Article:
Pocket money/clothing allowance/bank accounts - what do you all do?
Stinklebell · 19/03/2014 10:45
DD is 12. We've never really done proper pocket money as in a set amount she gets each week, I usually give her odd bits and pieces as she needs it, but she's getting older, is out and about more and I want to make it more official
The weather is getting better so is spending time at the beach with her friends so asks for the odd £1 here and there for drinks and ice creams, she goes to the cinema occasionally, goes into town with her friends and buys endless lip balms sometimes they go for a milkshake on the way home from school, etc, etc.
I've been looking into a bank account where she can have an Electron card and I was going to transfer a set amount each week/month but what's a reasonable amount? £5 wouldn't even cover a trip to the cinema these days
What about clothes? She has set ideas on what she wants to wear these days, and providing they're weather and age appropriate my only real input is the debit card, would you buy the basics and then give a set £ clothing allowance and leave her to it?
She's not a mad spendthrift but I want to instill a bit more responsibility with regard to money, at the moment sometimes she seems to think I can go and peel a tenner off the money tree in the garden, so this will be once the £ is gone, it's gone
Or is it a bit too much too soon?
LastingLight · 19/03/2014 15:55
DD turns 12 and June and we just started a new pocket money regime this month. We opened a bank account and she has a debit card but I keep it as she can never keep track of where her purse is and will lose the card. She is expected to use pocket money for sweets to go in her lunchbox, airtime (she uses very little), small gifts for family members' birthdays and Christmas and her quarterly Girl Guides fee. Tbh there is not much left after for her to waste spend on random stuff and we may push the amount up a bit if we see she can be responsible with the money. (It won't help me telling you the amount as we're not in the UK.) We worked out a budget on a spreadsheet for her so she knows how much she needs to save each month in order e.g. to have enough money for gifts by Dec.
TeenAndTween · 20/03/2014 11:59
When DD1 was 12 (now 14) we set her up with a Nationwide account with a cash card. We pay 15 per month in by standing order. From this she buys xmas and bday present for immediate family (both parents and sister) and pays for PAYG phone. Rest of the money goes on bits and pieces, nothing much.
Due to where we live and where friends live, she doesn't do much independent socialising, if she did we would up by a bit to cover eg occasional cinema visit (eg once per month at the most).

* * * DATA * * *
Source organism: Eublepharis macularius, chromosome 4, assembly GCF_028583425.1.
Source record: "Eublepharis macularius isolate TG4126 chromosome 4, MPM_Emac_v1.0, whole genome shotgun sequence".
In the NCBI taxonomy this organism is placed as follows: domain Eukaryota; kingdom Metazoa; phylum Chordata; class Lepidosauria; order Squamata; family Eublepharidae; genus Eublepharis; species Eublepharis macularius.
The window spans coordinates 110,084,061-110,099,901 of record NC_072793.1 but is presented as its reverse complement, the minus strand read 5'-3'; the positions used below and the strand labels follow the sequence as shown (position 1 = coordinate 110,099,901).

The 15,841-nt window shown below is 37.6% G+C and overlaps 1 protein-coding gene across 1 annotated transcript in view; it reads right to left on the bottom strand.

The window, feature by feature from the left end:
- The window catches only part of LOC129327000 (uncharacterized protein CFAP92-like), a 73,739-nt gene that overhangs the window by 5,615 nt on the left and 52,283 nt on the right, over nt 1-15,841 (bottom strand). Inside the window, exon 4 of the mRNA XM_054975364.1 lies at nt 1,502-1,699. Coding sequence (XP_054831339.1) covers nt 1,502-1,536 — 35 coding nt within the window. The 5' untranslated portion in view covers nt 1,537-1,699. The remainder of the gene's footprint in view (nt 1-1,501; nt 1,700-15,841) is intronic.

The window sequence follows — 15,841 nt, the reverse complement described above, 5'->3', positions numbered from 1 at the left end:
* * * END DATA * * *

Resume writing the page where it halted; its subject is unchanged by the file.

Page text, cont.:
She's also not that into clothes.
I think a clothing allowance at 12 would be a bit young.
I think for younger teens, having to physically hand over cash is better for learning about money than a debit card.
I think a young teen shouldn't have so much money they get used to frittering it away. They should have to think about their spending and make choices. Otherwise they will learn a lifestyle they then can't afford when older.
How much do you reckon you are currently handing over per month? Maybe stabilise on that but in a more organised way with no extra handouts?
Stinklebell · 20/03/2014 12:34
I'll have to sit and work it out.
Regular spends - she has £10 a month Vodafone credit (which is currently done as a recurring payment from my debit card)
Then it really depends what she gets up to
The weather was beautiful here at the weekend so she spent Saturday at the beach with her friends - she took lunch with her but had £2.00 to buy a drink and an icecream - one off at the moment as it's back to freezing again, but will increase again in the summer
She's going to the cinema for a friend's birthday on Saturday, so a fiver in a card, plus £5 for the cinema + money for popcorn/sweets. Usually she goes once every couple of months
She asked for a £1 this morning as she wants to get a milkshake on the way home from school with her friends
She sometimes goes into town with her friends (maybe once a month?) and I'll give her a fiver or so for some chips and a lip balm/hair clip/whatever
The odd £ here and there for sweets/etc.
I'm happy to cover the phone credit and 1 off exceptional spends such as trips to the cinema for friend's birthdays, birthday/christmas gifts (for Christmas I usually give her around £10 and she buys little token gifts for DH, her sister and me and then we give framed school photo-type gifts to grandparents).
The odd £ here and there doesn't seem like much at the time, but when you add it all up it probably averages out to about £20 a month - less in winter, bit more in summer/school holidays when she's out and about more maybe
£20 per month would cover
1 trip to the cinema - £7/8?
1 trip to town - £5
odd icecream/drink/milkshake/bag of sweets
About right? In some ways it seems a lot, but in others not enough
AndiPandi · 20/03/2014 12:54